Adani puts ambitious Australia solar energy plans on hold
Oct 30, 2019 04:10 PM ET
Adani has put on hold ambitious plans to invest A$2bn-A$3bn in solar plants in Australia, blaming regulatory hitches that it said were causing delays for renewable operators seeking to connect to the National Grid.
However, the Indian conglomerate said it would press ahead with the construction of a A$2bn ($1.4bn) coal mine in the Australian state of Queensland in spite of persistent opposition from environmentalists.
Adani’s shift in strategy comes amid turmoil in Australia renewables industry, with dozens of projects facing delays due to concerns about the stability of the energy grid. The Indian company has also been targeted by green activists opposed to its Carmichael coal mine, which has become a totemic project for those hostile to the fossil fuel industry.
The company will formally launch its first Australian solar project — a 65-megawatt solar farm called Rugby Run — on Thursday, almost a year behind schedule due to delays after the energy regulator tightened rules in an effort to stabilise the energy grid. But the company, one of the biggest developers of renewable energy in India, is scaling back its more ambitious plans to build 1,500 megawatts of solar by 2022.
“We need to be able to work through and make sure that we’ve got the appropriate regulatory framework before we can make those [solar] investments,” Lucas Dow, Adani Australia chief executive, told the Financial Times.
The country is in the midst of a “renewables boom”, with 14.8 gigawatts of new generation under construction or financially committed, representing about A$24.5bn ($16.8bn) in investment, according to the Clean Energy Council.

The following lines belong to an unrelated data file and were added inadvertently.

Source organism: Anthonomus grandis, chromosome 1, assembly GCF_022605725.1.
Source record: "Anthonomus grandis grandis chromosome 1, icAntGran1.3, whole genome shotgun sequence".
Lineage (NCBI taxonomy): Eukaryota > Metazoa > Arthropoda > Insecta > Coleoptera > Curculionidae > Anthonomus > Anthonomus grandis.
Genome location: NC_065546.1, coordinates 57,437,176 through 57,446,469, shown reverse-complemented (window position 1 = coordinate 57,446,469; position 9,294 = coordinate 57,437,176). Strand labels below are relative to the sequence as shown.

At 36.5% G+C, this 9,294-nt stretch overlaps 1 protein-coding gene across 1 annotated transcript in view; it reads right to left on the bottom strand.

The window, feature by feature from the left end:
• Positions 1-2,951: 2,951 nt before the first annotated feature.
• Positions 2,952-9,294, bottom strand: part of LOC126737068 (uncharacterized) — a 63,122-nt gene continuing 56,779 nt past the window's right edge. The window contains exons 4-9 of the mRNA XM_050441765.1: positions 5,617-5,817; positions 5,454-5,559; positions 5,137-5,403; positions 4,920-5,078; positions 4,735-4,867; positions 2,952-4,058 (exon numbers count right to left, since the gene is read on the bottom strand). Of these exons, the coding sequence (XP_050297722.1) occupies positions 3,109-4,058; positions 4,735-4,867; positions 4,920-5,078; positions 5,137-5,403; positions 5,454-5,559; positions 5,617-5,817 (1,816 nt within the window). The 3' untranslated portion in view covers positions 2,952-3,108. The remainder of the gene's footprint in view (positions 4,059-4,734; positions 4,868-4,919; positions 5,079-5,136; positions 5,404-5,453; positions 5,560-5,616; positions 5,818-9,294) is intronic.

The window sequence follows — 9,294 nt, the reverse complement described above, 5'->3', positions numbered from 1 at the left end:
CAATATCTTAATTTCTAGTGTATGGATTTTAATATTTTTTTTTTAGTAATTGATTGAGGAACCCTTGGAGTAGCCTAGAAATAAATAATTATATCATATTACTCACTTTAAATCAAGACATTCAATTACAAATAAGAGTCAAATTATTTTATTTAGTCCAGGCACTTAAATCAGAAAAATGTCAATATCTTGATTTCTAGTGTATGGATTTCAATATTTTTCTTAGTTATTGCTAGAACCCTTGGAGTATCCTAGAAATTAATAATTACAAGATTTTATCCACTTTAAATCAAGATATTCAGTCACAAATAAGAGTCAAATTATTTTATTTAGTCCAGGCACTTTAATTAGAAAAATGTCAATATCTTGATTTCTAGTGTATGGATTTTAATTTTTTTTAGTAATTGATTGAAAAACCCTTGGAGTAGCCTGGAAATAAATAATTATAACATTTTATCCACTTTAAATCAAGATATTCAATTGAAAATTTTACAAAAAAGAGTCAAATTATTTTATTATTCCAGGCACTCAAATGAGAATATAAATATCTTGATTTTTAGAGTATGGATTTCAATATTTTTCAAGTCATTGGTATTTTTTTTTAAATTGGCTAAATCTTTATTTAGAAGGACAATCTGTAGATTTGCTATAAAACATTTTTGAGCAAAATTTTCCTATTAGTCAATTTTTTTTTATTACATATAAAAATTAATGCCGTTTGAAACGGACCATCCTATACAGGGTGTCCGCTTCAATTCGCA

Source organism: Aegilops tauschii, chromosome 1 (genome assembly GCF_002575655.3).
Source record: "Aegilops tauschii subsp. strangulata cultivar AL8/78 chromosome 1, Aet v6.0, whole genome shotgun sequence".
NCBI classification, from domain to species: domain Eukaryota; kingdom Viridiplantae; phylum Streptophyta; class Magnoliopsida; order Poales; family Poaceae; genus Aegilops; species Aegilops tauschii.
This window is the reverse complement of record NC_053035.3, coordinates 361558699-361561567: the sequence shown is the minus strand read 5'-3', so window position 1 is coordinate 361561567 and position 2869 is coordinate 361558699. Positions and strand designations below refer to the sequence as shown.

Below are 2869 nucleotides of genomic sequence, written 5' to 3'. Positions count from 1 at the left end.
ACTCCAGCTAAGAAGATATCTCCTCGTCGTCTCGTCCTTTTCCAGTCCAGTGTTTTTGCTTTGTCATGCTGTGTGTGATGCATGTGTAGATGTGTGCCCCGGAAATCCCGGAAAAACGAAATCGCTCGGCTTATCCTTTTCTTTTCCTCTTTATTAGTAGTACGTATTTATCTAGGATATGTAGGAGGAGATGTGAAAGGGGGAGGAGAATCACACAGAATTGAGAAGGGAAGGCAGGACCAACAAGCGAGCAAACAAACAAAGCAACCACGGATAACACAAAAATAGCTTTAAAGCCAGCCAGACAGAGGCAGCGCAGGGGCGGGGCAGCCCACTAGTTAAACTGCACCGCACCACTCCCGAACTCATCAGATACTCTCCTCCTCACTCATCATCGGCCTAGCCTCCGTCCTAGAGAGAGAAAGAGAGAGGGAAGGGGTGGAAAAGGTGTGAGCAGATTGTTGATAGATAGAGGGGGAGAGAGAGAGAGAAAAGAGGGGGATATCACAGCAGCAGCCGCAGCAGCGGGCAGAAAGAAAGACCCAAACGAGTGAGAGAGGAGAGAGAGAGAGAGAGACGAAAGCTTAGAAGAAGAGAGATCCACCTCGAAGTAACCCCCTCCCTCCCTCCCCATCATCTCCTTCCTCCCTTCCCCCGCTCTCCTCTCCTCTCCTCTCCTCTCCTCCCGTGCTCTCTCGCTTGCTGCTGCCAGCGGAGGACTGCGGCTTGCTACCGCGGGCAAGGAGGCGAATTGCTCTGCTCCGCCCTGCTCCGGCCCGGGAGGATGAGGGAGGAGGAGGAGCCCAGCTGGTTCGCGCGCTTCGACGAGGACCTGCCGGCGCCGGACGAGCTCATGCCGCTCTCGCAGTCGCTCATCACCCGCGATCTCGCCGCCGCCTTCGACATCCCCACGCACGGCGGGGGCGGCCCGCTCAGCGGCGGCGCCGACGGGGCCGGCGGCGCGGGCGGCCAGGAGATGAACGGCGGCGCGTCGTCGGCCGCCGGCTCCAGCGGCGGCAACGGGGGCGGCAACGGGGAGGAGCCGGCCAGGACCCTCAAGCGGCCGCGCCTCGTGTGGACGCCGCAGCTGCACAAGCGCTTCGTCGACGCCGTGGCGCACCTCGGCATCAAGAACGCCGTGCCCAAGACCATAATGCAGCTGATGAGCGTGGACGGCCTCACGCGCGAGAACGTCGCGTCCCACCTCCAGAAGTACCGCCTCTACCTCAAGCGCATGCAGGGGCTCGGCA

Australia’s Energy Market Operator, the regulator, warned in a report last year that a surge of renewable energy projects could destabilise the grid — an issue that took centre stage after a statewide blackout in South Australia in 2016 following a storm.
AEMO says the country is home to some of the highest levels of wind and solar generation in the world, following a surge in investment. “As renewable penetration increases, parts of Australia’s network become increasingly constrained,” said a spokeswoman.
However, Andrew Blakers, a professor at Australian National University, said state and federal governments were “asleep at the wheel”, calling delays to renewable projects a monumental failure.
“Solar and wind farms are finding it difficult to connect. Those that do connect are finding their operations are curtailed due to overload concerns and this is deterring some companies from investing in new projects,” he said.
Adani’s second proposed Australian solar project in Whyalla, South Australia, is also behind schedule.
In contrast, its Carmichael coal project was making progress, said Mr Dow, with A$450m in contracts signed and construction taking place in the Galilee Basin in Queensland. He said the project was being fully funded by Adani and that coal would begin shipping in 2021.
Nevertheless, Mr Dow dismissed criticism that Adani’s renewable plans were a public relations exercise when compared to its coal project.
“To put it in perspective, our global [renewables] portfolio is 2,385 megawatts . . . enough power to power the state of South Australia,” he said. “We are certainly not playing around or engaging in some sort of green washing — this is an economically viable business.”
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